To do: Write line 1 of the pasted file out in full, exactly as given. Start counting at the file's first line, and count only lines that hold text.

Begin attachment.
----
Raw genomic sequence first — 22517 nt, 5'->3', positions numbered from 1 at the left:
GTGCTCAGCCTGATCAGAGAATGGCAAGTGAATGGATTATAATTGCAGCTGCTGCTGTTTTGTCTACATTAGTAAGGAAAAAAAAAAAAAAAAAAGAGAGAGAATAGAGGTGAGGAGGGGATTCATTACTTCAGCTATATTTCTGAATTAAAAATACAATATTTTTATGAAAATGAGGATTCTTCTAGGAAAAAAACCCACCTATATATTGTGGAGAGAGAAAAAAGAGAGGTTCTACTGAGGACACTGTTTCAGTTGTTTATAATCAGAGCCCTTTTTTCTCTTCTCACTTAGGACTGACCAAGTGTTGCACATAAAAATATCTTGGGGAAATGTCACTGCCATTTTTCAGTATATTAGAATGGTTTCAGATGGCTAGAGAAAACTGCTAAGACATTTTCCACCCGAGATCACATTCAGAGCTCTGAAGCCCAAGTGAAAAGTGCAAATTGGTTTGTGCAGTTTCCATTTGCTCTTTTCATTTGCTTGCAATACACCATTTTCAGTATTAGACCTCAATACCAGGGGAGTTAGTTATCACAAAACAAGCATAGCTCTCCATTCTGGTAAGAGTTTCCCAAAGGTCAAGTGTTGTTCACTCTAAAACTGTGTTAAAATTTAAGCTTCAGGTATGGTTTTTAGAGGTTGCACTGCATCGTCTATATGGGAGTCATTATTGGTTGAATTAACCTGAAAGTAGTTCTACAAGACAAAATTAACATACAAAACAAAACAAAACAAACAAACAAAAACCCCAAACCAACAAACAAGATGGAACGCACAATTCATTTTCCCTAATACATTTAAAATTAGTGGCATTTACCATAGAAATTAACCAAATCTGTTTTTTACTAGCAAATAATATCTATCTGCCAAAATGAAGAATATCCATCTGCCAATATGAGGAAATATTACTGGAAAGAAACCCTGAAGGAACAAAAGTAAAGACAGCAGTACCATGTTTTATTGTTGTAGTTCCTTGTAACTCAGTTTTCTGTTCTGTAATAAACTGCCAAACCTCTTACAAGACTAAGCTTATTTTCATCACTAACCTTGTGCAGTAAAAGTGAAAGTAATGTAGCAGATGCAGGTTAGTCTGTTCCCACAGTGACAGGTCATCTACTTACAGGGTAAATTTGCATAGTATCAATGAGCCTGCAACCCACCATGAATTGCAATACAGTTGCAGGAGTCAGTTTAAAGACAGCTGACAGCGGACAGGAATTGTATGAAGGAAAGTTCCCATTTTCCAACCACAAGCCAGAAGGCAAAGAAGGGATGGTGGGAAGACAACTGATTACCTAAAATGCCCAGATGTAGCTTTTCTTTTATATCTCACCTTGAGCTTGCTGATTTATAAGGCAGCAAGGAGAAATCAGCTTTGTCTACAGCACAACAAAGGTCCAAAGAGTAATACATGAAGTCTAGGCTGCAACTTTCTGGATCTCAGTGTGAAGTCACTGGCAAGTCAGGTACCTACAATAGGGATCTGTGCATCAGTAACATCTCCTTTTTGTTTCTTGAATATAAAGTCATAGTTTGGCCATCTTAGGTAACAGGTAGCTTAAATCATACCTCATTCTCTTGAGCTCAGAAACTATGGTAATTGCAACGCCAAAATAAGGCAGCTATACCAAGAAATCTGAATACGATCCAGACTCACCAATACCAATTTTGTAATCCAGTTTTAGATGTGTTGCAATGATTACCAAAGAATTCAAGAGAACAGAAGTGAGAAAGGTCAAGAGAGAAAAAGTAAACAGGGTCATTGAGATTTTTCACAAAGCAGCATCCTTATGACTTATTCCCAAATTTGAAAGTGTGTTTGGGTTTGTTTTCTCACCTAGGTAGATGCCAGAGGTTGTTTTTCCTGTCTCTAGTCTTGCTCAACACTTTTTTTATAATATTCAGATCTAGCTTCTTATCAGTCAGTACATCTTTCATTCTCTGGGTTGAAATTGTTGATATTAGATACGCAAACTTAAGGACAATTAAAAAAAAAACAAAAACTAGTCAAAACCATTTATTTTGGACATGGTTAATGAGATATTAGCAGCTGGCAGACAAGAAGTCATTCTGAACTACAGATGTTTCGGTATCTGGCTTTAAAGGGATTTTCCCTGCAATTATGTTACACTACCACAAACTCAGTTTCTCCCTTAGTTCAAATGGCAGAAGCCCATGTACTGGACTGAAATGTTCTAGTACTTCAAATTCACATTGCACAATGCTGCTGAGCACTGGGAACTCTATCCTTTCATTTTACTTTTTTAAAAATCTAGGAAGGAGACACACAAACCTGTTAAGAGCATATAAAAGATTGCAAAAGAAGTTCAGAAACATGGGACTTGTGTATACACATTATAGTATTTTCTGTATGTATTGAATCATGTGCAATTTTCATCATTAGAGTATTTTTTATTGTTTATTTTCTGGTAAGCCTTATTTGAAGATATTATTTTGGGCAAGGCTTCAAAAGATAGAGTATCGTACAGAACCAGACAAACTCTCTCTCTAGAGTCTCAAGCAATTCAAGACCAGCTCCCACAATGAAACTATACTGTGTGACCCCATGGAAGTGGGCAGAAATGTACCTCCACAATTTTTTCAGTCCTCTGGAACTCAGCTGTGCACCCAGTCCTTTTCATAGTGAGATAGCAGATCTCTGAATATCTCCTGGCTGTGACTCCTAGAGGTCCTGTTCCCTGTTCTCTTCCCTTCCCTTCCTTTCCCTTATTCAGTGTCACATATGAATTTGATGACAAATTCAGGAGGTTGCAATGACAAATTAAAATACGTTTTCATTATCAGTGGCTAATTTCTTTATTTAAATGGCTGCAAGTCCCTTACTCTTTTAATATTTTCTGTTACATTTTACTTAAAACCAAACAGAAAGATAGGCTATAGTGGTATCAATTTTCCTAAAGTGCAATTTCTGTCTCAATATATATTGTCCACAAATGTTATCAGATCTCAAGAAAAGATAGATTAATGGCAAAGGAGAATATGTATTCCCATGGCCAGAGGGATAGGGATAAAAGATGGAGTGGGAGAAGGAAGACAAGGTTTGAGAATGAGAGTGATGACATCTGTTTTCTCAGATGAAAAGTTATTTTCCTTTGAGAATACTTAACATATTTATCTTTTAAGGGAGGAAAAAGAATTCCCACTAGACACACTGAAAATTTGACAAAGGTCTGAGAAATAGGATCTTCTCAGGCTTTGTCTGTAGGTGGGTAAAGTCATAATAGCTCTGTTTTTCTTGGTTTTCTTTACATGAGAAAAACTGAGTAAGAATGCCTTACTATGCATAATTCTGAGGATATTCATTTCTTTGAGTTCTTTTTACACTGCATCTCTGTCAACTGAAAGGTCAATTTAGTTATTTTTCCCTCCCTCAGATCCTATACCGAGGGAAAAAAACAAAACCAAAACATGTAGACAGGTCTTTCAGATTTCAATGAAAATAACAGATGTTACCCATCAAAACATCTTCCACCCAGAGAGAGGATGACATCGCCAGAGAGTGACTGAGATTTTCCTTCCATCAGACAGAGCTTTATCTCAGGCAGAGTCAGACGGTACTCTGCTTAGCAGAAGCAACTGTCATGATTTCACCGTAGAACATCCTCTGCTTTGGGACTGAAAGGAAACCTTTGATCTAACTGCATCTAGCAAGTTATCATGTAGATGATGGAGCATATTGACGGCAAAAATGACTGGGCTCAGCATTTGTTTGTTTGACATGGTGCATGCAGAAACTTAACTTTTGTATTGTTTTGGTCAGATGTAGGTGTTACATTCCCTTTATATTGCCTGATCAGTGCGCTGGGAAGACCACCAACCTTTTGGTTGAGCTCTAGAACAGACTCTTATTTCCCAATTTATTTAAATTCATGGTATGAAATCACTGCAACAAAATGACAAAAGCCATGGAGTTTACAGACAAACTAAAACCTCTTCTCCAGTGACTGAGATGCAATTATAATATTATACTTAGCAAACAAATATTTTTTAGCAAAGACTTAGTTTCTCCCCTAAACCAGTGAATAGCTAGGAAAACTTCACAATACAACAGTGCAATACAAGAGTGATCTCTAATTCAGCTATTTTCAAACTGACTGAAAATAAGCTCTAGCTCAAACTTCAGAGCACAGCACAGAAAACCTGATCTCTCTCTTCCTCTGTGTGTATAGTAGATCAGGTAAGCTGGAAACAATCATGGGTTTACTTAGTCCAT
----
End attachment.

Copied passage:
Raw genomic sequence first — 22517 nt, 5'->3', positions numbered from 1 at the left: